Saturday’s all right for Kids’ Choice

Kids turn in en masse for awards show

Who says nobody stays home to watch TV on Saturday night? Nickelodeon’s Kids’ Choice Awards has proven otherwise for the past 19 years.

The kudocast hit a ratings high in 2006 when an average aud of 5.94 million tuned in to see Jack Black preside over the ceremonies, according to Nielsen.

While awards shows across the spectrum have witnessed audience erosion over the years, the KCAs have held up exceptionally well. The 2006 telecast drew 15% more viewers than the 2005 show and more than doubled its average from the mid-’90s.

The 5.94 million was a bigger average than the most recent kudocasts of the MTV Movie Awards (3.22 million) and the MTV Video Music Awards (5.77 million).

And it’s also higher than some broadcast awards shows, including the most recent NAACP Image Awards on Fox (3.87 million), the Teen Choice Awards on Fox (4.75 million) and Miss Teen USA on NBC (5.72 million).

“The Kids’ Choice Awards is the ultimate manifestation of our brand,” says Nickelodeon exec vice president and general manager Tom Ascheim. “It’s empowering for kids, funny, messy and full of surprises.”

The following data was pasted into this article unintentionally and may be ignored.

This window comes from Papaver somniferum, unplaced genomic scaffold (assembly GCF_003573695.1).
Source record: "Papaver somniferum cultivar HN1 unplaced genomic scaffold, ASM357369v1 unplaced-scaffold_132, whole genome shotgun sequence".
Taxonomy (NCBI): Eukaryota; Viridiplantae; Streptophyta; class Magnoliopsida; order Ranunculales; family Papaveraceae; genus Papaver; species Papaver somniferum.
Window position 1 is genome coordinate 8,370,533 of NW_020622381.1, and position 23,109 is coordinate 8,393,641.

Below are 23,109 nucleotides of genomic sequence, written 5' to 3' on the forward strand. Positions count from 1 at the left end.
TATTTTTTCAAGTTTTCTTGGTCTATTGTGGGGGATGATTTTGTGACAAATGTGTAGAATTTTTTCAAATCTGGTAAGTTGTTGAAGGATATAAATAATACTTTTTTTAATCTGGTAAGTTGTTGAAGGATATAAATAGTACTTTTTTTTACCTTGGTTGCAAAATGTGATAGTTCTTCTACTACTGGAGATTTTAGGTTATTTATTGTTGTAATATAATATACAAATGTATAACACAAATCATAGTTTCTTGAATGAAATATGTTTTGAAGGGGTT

Program started out as “The Big Ballot” — interstitial programming that gave kids a voice in choosing their favorites. Today’s it has evolved into a star-studded Hollywood event.

Of the 5.94 million who watched at any given moment during last year’s kudocast, a substantial 2.5 million were kids 6-11 — making it the highest-rated telecast of the week in that demo, even topping Fox’s “American Idol.”

One of the biggest year-to-year gains came from tweens 9-14, with last year’s 2.3 million viewers representing a 7% rise.

On the Internet front, a record 26.6 million votes were cast in a total of 16 categories on Nick.com and via cell phones — including 500,000 alone for best burp.

And a live simulcast of the show on TurboNick drove Nick.com to its highest day ever with 1.2 million unique visitors.

“It’s keeps getting bigger,” Ascheim says. “The only thing that hasn’t changed is that the kids are still in charge.”

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